Indigenous knowledge and development (revised version)

TitleIndigenous knowledge and development (revised version)
Publication TypeConference Paper
Year of Publication1991
AuthorsWarren, DM
Date PublishedFeb. 20, 1991
Conference LocationWashington, DC
Keywordsagroforestry; aquatic resources; ethnoveterinary medicine; fisheries; forest gardens; mixed cropping; pest management; rice; traditional medicine; trees

There are now hundreds of studies which have recorded indigenous knowledge in many countries. A review of these documents reveals useful insights in how indigenous knowledge and scientific research can benefit from one another. Despite improvements in crop and livestock production technologies, many farmers do not adopt these innovations. Research indicates that the farmers' decisions to reject an innovation are often rational when viewed through the indigenous system. Many farming systems are based on intimate knowledge of soils, vegetation, climate, and pests. They also reflect strategies that allow the farmer to avoid perceived input, output and marketing risks or uncertainties. Understanding these perceived risks and ways of avoiding them can be an important first step towards fruitful partnerships between development professionals and farmers. Several examples of types of indigenous knowledge useful for development are outlined in this paper.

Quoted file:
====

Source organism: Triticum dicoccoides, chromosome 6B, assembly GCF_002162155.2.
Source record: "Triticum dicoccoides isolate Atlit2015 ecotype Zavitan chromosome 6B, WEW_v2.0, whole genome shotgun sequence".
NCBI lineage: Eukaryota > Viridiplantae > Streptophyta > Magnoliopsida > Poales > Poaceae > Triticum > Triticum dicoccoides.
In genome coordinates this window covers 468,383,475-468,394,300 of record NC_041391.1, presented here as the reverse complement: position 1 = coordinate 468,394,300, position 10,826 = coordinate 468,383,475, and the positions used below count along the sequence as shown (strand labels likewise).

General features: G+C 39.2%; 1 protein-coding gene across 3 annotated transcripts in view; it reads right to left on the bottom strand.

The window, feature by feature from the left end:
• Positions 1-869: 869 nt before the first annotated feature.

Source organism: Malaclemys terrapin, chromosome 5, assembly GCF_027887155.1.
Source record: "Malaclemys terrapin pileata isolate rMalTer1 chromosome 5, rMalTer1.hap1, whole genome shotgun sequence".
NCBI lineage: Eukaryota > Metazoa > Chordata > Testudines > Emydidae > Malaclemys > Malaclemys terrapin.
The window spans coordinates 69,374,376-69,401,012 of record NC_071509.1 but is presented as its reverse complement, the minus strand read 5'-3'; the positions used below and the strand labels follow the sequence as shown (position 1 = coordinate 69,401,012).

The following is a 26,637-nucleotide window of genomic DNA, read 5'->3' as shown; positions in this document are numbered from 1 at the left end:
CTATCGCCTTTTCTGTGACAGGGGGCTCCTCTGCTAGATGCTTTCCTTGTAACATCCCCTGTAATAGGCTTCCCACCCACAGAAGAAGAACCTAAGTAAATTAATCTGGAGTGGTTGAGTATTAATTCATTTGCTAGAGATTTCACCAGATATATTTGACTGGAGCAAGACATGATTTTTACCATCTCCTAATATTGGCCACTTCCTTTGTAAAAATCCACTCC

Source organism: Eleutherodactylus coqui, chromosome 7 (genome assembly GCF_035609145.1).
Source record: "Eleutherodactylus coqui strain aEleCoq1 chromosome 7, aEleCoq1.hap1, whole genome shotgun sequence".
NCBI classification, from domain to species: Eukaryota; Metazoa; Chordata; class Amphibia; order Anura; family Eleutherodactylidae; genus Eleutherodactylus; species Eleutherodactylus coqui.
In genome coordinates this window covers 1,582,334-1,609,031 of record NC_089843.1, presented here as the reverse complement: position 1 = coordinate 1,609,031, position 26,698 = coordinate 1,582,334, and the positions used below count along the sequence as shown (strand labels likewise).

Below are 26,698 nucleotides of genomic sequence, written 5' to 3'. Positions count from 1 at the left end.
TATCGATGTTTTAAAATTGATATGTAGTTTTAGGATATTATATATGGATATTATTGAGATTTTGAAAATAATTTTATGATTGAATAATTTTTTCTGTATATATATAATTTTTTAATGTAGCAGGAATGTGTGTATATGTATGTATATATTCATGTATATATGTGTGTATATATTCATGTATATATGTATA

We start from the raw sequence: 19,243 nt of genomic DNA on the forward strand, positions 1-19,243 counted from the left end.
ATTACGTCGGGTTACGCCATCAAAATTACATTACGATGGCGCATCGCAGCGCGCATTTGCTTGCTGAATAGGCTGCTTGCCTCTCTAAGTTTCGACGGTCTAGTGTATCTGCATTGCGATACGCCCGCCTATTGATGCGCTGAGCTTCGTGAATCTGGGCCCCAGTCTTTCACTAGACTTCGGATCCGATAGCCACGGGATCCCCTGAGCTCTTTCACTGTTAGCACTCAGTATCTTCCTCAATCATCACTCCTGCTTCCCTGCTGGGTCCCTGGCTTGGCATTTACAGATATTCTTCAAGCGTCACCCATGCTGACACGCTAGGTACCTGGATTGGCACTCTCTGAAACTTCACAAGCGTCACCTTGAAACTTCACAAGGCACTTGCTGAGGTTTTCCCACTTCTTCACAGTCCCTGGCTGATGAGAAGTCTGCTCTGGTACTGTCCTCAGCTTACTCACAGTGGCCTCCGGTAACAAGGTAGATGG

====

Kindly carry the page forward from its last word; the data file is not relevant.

Background paper for seminar series on "Sociology and Natural Resource Management", Agriculture Department, The World Bank, December 3, 1990

Conference Name

Seminar series on Sociology and Natural Resource Management, Agriculture Department, The World Bank

Number of pages

36 pp.